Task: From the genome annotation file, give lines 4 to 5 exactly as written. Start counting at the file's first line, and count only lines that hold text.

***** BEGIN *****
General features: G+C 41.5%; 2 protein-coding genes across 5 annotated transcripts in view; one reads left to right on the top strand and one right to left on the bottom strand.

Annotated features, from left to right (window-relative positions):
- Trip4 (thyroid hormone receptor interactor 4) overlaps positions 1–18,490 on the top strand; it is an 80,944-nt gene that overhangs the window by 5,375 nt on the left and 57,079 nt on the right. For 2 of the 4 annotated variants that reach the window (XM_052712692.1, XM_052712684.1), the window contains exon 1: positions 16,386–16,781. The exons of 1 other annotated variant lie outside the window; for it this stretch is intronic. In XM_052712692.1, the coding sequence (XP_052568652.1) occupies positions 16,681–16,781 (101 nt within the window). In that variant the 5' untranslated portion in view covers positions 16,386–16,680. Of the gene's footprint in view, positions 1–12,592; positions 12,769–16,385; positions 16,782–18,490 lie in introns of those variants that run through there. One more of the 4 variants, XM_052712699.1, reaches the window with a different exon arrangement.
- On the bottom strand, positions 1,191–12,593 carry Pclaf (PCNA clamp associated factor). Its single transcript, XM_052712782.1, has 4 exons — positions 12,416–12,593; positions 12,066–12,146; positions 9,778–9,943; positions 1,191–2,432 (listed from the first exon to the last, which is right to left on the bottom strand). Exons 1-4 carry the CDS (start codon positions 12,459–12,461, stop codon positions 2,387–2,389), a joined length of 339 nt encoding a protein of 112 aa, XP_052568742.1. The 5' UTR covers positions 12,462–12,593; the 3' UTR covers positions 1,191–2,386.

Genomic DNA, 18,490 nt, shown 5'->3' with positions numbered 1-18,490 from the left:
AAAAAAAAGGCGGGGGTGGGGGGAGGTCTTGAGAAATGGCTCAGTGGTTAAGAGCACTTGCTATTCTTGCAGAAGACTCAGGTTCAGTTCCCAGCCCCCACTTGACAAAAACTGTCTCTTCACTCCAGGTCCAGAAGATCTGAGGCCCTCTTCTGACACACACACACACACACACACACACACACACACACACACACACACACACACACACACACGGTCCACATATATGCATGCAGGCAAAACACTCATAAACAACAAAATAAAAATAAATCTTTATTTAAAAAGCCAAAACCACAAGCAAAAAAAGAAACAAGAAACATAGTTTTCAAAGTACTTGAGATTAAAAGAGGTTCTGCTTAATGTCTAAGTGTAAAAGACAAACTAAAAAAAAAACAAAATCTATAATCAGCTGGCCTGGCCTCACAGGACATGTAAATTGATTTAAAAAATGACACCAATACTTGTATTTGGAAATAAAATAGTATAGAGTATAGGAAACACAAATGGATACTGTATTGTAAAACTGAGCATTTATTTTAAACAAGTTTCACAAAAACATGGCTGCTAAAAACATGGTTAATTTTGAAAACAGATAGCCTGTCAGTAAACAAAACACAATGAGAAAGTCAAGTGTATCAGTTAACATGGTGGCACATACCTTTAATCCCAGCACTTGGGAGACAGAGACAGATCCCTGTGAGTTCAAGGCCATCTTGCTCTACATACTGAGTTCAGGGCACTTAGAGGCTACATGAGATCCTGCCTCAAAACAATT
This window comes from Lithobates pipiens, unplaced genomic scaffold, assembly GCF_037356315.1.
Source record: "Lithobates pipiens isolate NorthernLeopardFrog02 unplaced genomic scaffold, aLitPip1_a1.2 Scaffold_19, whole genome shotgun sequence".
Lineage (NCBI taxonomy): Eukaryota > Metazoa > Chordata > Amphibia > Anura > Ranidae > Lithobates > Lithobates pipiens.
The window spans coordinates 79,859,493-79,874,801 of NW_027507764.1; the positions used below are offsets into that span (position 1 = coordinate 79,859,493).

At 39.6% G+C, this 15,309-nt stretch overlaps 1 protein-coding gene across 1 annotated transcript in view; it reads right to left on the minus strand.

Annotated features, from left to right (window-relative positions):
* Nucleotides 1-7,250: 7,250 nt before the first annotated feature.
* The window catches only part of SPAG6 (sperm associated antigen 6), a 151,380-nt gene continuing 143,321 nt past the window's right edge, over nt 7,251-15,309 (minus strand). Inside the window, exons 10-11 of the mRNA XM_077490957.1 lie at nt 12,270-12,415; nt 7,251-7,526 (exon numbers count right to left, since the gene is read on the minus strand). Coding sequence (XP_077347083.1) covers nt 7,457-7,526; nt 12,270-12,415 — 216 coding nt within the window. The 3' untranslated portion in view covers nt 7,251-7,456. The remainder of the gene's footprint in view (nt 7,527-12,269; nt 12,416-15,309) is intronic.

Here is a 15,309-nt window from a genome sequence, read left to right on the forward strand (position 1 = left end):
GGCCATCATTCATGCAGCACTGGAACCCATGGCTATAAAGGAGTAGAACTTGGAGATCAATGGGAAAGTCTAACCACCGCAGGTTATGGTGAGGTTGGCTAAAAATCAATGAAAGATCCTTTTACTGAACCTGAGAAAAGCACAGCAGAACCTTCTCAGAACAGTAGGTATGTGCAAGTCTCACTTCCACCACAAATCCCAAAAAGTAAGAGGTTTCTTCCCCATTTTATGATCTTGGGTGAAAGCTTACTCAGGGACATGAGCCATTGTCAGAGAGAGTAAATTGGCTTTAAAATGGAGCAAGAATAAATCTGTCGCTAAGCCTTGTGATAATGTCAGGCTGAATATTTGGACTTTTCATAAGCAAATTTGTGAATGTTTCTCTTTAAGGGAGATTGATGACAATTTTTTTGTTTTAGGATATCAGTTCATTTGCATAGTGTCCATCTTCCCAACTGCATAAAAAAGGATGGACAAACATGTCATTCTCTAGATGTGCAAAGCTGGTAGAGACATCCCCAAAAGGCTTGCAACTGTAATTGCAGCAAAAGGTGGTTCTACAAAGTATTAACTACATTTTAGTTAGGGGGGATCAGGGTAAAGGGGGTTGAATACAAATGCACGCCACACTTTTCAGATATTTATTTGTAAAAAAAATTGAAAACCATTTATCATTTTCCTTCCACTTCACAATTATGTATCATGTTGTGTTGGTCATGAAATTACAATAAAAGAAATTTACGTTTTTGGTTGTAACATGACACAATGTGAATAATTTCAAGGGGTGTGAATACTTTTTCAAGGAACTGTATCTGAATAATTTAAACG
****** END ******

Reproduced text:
- On the bottom strand, positions 1,191–12,593 carry Pclaf (PCNA clamp associated factor). Its single transcript, XM_052712782.1, has 4 exons — positions 12,416–12,593; positions 12,066–12,146; positions 9,778–9,943; positions 1,191–2,432 (listed from the first exon to the last, which is right to left on the bottom strand). Exons 1-4 carry the CDS (start codon positions 12,459–12,461, stop codon positions 2,387–2,389), a joined length of 339 nt encoding a protein of 112 aa, XP_052568742.1. The 5' UTR covers positions 12,462–12,593; the 3' UTR covers positions 1,191–2,386.

Genomic DNA, 18,490 nt, shown 5'->3' with positions numbered 1-18,490 from the left: